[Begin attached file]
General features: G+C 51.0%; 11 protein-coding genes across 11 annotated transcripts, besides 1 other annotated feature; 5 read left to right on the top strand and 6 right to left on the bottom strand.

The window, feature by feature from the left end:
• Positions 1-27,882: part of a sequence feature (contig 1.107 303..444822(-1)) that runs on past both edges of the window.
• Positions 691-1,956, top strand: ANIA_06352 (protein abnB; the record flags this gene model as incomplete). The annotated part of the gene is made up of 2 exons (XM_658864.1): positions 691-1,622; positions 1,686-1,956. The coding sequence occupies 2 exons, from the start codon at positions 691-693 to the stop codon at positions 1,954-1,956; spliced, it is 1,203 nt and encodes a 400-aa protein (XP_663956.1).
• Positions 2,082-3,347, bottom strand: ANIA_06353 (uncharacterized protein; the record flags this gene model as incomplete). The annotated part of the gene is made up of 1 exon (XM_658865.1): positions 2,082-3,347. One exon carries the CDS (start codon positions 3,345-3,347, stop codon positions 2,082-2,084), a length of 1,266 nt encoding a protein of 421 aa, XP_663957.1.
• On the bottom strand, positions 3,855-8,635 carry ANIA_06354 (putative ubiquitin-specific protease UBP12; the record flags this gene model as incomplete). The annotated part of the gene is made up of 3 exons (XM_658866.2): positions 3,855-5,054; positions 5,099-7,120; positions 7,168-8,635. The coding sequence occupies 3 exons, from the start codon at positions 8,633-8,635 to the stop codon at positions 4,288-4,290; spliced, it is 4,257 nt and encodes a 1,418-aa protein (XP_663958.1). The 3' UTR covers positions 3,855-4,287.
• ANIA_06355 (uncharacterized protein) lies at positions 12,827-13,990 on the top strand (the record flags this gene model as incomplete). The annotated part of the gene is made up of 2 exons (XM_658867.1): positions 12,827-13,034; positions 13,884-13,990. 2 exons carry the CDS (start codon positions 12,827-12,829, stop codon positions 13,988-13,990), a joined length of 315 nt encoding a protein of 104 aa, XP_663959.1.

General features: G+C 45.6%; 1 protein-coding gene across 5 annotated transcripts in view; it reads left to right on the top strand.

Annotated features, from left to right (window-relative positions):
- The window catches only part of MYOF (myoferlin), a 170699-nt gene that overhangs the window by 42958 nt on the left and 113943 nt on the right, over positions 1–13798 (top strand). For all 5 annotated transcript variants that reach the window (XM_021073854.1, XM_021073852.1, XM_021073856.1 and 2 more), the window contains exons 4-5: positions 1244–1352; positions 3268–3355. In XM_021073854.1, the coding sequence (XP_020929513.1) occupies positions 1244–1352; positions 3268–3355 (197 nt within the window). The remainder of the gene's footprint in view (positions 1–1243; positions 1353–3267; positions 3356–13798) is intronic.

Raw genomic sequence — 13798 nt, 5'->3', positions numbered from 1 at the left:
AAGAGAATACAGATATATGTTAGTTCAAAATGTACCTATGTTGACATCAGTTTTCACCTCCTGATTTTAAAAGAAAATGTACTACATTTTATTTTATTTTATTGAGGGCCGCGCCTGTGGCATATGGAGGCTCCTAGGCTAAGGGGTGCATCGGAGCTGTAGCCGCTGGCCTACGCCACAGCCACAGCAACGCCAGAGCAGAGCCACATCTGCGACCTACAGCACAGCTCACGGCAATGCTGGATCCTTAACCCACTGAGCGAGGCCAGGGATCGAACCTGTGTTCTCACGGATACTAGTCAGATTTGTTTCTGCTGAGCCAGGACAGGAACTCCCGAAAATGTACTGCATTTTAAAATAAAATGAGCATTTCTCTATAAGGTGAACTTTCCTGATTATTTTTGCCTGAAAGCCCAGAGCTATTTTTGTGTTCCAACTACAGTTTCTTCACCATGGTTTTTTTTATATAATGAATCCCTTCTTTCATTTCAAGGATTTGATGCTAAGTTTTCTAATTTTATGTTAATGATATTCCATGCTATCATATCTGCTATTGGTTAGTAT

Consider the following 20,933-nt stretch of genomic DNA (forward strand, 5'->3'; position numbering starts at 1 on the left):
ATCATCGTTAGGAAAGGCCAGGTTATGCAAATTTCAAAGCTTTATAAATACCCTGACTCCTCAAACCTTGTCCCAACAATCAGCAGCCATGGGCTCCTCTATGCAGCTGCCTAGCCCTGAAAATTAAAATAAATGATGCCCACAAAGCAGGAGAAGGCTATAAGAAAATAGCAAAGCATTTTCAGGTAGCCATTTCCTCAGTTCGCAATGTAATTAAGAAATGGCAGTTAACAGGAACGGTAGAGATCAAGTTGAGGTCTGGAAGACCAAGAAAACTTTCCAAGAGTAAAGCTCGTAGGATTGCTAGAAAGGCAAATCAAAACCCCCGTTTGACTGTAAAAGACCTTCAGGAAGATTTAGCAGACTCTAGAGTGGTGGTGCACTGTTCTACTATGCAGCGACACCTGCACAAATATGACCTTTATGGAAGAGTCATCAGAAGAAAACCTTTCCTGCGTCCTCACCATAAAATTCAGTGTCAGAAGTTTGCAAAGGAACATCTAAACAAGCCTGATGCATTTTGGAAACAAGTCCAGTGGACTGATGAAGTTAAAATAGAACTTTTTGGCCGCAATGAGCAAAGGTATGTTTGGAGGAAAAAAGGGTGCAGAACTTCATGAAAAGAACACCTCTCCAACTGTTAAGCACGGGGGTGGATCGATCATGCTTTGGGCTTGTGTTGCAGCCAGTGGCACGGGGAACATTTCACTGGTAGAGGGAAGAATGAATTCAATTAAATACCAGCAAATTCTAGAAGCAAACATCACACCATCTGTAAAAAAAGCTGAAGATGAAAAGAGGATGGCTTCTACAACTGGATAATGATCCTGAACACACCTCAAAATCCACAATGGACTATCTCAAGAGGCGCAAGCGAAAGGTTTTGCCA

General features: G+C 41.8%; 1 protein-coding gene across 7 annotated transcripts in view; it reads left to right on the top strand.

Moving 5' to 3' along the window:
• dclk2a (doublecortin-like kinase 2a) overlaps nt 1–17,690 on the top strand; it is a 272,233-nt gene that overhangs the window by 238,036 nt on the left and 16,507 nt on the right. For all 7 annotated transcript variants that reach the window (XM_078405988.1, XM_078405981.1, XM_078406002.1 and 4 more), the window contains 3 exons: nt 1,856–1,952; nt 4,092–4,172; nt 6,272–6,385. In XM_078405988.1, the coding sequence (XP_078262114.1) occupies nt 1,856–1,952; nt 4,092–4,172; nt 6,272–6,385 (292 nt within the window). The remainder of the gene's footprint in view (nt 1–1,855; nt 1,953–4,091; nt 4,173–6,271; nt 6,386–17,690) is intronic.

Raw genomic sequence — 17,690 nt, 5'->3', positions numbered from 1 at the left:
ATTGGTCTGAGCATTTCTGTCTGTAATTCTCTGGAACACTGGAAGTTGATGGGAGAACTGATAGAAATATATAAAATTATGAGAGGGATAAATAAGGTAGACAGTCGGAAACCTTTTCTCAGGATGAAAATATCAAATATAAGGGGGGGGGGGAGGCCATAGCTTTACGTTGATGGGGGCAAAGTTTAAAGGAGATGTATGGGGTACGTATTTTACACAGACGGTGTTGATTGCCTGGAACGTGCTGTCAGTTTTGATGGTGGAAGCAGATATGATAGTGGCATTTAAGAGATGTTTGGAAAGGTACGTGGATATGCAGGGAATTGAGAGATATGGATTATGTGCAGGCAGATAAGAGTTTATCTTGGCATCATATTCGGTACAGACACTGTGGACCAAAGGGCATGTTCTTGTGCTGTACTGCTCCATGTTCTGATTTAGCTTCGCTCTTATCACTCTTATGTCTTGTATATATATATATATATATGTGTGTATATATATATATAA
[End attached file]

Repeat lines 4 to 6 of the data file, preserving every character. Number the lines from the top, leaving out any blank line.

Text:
• Positions 691-1,956, top strand: ANIA_06352 (protein abnB; the record flags this gene model as incomplete). The annotated part of the gene is made up of 2 exons (XM_658864.1): positions 691-1,622; positions 1,686-1,956. The coding sequence occupies 2 exons, from the start codon at positions 691-693 to the stop codon at positions 1,954-1,956; spliced, it is 1,203 nt and encodes a 400-aa protein (XP_663956.1).
• Positions 2,082-3,347, bottom strand: ANIA_06353 (uncharacterized protein; the record flags this gene model as incomplete). The annotated part of the gene is made up of 1 exon (XM_658865.1): positions 2,082-3,347. One exon carries the CDS (start codon positions 3,345-3,347, stop codon positions 2,082-2,084), a length of 1,266 nt encoding a protein of 421 aa, XP_663957.1.
• On the bottom strand, positions 3,855-8,635 carry ANIA_06354 (putative ubiquitin-specific protease UBP12; the record flags this gene model as incomplete). The annotated part of the gene is made up of 3 exons (XM_658866.2): positions 3,855-5,054; positions 5,099-7,120; positions 7,168-8,635. The coding sequence occupies 3 exons, from the start codon at positions 8,633-8,635 to the stop codon at positions 4,288-4,290; spliced, it is 4,257 nt and encodes a 1,418-aa protein (XP_663958.1). The 3' UTR covers positions 3,855-4,287.